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Papers of the Week

2022 Mar 13

Brain Sci



An Equivocal SCC Lesion-Antiepileptic-Induced CLOCC.


Kuczyńska M, Zbroja M, Cyranka W, Halczuk I, Kopyto E, Halczuk I, Drelich-Zbroja A
Brain Sci. 2022 Mar 13; 12(3).
PMID: 35326340.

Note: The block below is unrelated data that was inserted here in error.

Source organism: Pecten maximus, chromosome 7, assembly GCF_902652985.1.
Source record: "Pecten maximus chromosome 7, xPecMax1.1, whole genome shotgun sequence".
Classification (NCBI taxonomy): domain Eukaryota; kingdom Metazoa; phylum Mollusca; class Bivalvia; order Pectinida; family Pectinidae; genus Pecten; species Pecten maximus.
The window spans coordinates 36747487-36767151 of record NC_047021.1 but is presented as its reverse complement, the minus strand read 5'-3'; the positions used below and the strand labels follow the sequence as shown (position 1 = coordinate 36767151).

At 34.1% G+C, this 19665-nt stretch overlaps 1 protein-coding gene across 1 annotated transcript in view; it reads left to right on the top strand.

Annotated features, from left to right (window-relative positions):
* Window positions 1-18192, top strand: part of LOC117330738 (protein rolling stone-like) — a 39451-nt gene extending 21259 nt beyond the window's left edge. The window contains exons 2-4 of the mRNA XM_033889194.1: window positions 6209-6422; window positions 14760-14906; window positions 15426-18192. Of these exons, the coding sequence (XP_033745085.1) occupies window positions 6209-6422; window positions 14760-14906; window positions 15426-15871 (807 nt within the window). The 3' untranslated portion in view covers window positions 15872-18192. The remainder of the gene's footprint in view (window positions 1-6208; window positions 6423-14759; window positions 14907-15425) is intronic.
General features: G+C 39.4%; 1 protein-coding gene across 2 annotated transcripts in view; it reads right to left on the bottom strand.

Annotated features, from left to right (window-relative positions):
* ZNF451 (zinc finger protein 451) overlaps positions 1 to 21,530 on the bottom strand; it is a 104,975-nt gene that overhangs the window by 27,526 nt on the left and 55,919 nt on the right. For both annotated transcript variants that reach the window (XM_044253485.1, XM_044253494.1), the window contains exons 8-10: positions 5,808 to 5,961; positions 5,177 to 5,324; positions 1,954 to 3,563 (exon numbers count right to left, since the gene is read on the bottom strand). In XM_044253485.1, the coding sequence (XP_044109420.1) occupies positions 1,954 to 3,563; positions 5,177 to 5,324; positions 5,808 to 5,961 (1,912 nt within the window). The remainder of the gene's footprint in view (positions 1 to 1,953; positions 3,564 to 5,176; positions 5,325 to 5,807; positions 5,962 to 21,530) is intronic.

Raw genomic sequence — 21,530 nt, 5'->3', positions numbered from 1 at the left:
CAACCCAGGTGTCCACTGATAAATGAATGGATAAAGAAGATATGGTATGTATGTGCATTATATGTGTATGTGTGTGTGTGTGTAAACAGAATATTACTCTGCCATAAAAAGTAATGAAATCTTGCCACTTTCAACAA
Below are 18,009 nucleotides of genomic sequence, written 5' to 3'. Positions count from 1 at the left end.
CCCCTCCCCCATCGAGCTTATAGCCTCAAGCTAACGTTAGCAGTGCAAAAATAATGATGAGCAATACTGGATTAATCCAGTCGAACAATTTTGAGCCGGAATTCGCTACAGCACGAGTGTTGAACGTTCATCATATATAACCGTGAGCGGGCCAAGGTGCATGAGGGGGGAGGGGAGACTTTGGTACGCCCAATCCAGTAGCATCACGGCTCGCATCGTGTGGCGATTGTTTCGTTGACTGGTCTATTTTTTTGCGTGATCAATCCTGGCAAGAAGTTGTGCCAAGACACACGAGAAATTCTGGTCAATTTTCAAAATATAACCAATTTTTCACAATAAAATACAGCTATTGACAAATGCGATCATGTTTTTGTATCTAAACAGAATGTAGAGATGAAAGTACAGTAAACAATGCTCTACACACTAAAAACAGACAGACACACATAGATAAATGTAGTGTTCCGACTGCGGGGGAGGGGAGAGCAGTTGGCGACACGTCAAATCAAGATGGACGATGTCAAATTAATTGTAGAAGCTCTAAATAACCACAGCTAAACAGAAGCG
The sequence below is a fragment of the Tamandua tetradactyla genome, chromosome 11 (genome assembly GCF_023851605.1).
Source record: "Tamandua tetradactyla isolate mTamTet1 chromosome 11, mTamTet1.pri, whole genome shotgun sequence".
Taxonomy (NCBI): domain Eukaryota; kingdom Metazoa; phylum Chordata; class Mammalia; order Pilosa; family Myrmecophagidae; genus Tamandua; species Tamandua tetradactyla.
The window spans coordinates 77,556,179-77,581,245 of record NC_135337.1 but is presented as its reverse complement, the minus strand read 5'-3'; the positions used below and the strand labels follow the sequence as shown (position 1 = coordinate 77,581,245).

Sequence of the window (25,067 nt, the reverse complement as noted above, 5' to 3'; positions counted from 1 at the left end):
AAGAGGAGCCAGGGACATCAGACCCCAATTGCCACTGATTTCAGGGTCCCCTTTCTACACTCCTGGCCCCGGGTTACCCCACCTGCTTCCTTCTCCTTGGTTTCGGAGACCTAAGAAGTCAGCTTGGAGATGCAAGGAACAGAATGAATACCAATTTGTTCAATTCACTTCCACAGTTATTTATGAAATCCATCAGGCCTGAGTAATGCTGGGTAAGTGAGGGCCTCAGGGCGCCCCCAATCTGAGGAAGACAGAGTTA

We present a case of a woman who reported to the emergency unit due to recurrent episodes of severe headache and collapse. MRI examination revealed no relevant findings apart from small meningioma of the right parietal region. The patient was diagnosed with epilepsy and received outpatient treatment, which was changed due to poor toleration. A follow-up MRI was performed which revealed an isolated, focal lesion of the splenium of the corpus callosum. The patient underwent extensive laboratory testing and antiseizure medications were started again. Another MRI indicated substantial regression of the splenium of the corpus callosum (SCC) lesion. Both the complete clinical image and results of the diagnostic evaluation spoke in favor of cytotoxicity of the corpus callosum associated with anti-epileptic drug treatment. Pathologies involving the corpus callosum include congenital, demyelination, infection, neoplasm, trauma and vascular changes. Isolated, non-specific lesions of the splenium of corpus callosum usually indicate multiple sclerosis; however, other pathologies should be considered. Anti-epileptic drugs may evoke cytotoxic lesions of the corpus callosum (CLOCCs).